Doc, when can I go back to work after circumcision?

It takes between two and three weeks for an adult to recover from circumcision. PHOTO | FOTOSEARCH

Dr Flo,
I am 37 years old and I’m not circumcised. I really want to undergo the operation. How long will it take to heal after the surgery, because I can only get a few days to two weeks off from work?

Dear S O,
It takes between two and three weeks for an adult to recover from circumcision. During that time, you’ll need to keep the dressings on the wound clean and you can use an ice pack to reduce swelling. You will be given painkillers, and antibiotics to prevent infection. Without complications, most people can resume normal physical activity and exercise after four weeks, and sexual activity after six weeks.

Dr Flo,
My daughter, who is six-and-a-half years old nosebleeds about twice a week. I’ve not taken her to hospital yet. What could be the cause of her nosebleeds and the effects?

Dear Felix,
Nosebleeds are common and about 60 per cent of people will experience at least one at some point in their life. The nose has many blood vessels close to the surface, covered by a thin lining, which makes it easier for it to bleed than other body parts. Most times, a nosebleed is not a cause of concern and can be easily stopped by bending forward and pinching the soft part of the nose. If the bleeds are frequent and/or heavy, then an ENT review is advisable.
Those who are at a higher risk of nosebleeds are those with bleeding disorders or those taking blood thinning medication. Children between two and 10 years are also more likely to nose bleed because of frequent colds, allergies, nose picking and sticking things into their noses. Nasal polyps (growths in the nose) and a deviated septum (the wall that separates the two sides of the nose) also make one susceptible to nose bleeds. Repeated use of nasal sprays, exposure to irritants (for example chemicals and strong odours) and high altitude can also trigger nosebleeds.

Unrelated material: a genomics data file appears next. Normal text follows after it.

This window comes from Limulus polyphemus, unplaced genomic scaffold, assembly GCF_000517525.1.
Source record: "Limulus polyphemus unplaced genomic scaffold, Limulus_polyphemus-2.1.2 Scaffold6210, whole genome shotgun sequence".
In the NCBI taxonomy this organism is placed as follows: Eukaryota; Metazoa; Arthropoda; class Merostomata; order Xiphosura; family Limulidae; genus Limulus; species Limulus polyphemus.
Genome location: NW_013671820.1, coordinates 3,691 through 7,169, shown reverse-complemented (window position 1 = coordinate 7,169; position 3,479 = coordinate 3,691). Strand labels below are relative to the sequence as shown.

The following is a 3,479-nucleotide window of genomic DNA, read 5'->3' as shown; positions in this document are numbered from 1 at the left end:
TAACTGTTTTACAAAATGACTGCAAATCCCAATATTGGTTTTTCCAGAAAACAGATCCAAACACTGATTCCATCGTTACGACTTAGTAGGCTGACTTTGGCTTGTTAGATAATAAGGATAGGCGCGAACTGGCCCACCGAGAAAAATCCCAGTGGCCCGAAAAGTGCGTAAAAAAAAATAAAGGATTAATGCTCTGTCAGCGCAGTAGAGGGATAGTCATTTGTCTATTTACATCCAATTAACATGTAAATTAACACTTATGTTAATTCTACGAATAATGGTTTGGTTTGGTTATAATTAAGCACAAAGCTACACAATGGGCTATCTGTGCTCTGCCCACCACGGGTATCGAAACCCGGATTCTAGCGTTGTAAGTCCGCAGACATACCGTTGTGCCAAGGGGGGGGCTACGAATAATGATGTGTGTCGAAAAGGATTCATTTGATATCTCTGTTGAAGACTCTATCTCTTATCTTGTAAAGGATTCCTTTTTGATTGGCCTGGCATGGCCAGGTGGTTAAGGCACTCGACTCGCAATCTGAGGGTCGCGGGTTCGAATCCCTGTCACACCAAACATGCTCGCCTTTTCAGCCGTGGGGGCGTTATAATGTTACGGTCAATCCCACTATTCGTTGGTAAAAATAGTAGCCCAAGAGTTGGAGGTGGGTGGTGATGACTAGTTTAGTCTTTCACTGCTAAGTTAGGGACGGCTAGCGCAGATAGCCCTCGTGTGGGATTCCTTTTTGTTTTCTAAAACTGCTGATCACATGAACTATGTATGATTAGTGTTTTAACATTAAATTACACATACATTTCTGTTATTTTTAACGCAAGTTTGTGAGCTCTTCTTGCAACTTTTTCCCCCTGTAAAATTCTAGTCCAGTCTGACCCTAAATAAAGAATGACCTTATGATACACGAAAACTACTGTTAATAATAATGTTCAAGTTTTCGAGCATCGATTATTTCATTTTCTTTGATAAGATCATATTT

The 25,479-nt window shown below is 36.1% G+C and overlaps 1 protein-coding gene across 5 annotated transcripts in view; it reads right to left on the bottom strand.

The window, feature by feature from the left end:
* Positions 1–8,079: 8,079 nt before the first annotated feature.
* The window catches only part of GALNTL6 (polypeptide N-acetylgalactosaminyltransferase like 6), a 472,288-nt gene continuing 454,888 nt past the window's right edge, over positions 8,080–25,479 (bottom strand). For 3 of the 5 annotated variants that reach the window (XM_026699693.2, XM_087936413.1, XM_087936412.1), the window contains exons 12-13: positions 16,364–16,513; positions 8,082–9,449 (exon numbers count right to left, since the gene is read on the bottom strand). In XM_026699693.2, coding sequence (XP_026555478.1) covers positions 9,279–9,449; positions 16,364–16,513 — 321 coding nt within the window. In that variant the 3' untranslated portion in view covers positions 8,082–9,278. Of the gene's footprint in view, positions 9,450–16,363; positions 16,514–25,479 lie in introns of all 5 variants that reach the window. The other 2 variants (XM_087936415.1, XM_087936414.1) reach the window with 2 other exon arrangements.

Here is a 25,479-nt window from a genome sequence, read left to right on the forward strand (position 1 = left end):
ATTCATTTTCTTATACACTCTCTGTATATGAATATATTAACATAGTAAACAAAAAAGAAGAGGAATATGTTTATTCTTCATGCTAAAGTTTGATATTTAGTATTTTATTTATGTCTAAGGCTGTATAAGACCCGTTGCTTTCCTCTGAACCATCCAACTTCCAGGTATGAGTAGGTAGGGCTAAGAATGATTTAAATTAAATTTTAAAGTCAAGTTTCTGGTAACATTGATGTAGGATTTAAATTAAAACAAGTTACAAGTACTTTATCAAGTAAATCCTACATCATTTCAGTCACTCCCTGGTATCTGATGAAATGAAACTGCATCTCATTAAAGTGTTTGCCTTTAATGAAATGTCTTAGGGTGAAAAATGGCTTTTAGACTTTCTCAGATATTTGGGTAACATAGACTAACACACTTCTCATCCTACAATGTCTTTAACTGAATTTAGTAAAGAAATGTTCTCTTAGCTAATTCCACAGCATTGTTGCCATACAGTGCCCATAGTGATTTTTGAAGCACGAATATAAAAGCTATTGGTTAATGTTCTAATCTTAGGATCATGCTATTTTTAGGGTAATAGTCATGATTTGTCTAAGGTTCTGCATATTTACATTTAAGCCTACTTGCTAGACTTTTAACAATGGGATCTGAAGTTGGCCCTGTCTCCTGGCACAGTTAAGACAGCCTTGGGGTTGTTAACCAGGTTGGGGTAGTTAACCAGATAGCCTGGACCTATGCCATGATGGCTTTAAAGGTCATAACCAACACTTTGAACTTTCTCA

A mild nosebleed usually is not a health concern. Prolonged or heavy blood loss can lead to anaemia or haemorrhagic shock, so if the bleeding doesn’t stop after 20 minutes of applying pressure or if it is heavy, please see a doctor. Since in your daughter’s case the nosebleeds have been recurrent, it is advisable to visit an ENT specialist. At home, please keep her nails short, advise her not to pick her nose or insert anything into the nose and not to blow her nose very hard. Teach her to sneeze with the mouth open, into a handkerchief. Using saline nasal drops daily to keep the lining moist may also help.

Dr Flo,
I'm 22 years old and I experience premature ejaculation. Sometimes I have a weak erection, which makes penetration hard during sex. Please help.

Dear Zak,
The normal male sexual response cycle involves desire, arousal, plateau, ejaculation, and resolution. The average time from beginning of intercourse to ejaculation is five minutes. This is an average, so there are people who take a shorter time and some who take longer, sometimes depending on the particular situation. If ejaculation happens sooner than you or your partner would like, it is called premature ejaculation. If it happens once in a while, then it is not a cause of concern. If it is frequent and is causing frustration, then it needs to be addressed.
It can occur due to psychological and physical factors. Psychological issues include traumatic early sexual experiences, worry about sexual performance, anxiety, depression, guilt, poor self-image or relationship problems. Physical factors include abnormal levels of hormones or brain messengers (neurotransmitters) or inflammation of the urethra or the prostate.
Having a problem with achieving an erection once in a while is not a cause of concern. You may have low libido, which means there is a decrease in desire for sexual activity, which can lead to a problem with achieving an erection. If it persists, it may be due to psychological issues caused by excessive masturbation or relationship issues, performance anxiety, stress, anxiety, depression among others. You may also have a physical problem that is affecting the quality of your erections such as obesity, alcoholism, smoking or other drugs, reduced testosterone levels among others.
To manage this, any psychological issues need to be addressed, if necessary, by visiting a mental health professional. You also need to have a supportive partner. There are medications that can be prescribed and topical creams that can be used that have a numbing agent.
Other ways of managing it include: Avoiding sexual intercourse for some time and focusing on other forms of touch to reduce the pressure to perform.
Strengthen the pelvic muscles using kegel’s exercises — tighten the muscles that you would use to stop urine flow. Contract these muscles 10 times and repeat at least three times a day.
Stop-start technique — during intercourse, when you feel the urge to ejaculate, stop all activity until the urge passes, then start again. By repeating as necessary and some practice, holding off ejaculation can become a habit.
Pause and squeeze technique — during intercourse, when you are about to ejaculate, have your partner squeeze the penis where the head joins the shaft for several seconds, until the urge passes, then continue.
Using a condom to reduce sensitivity.

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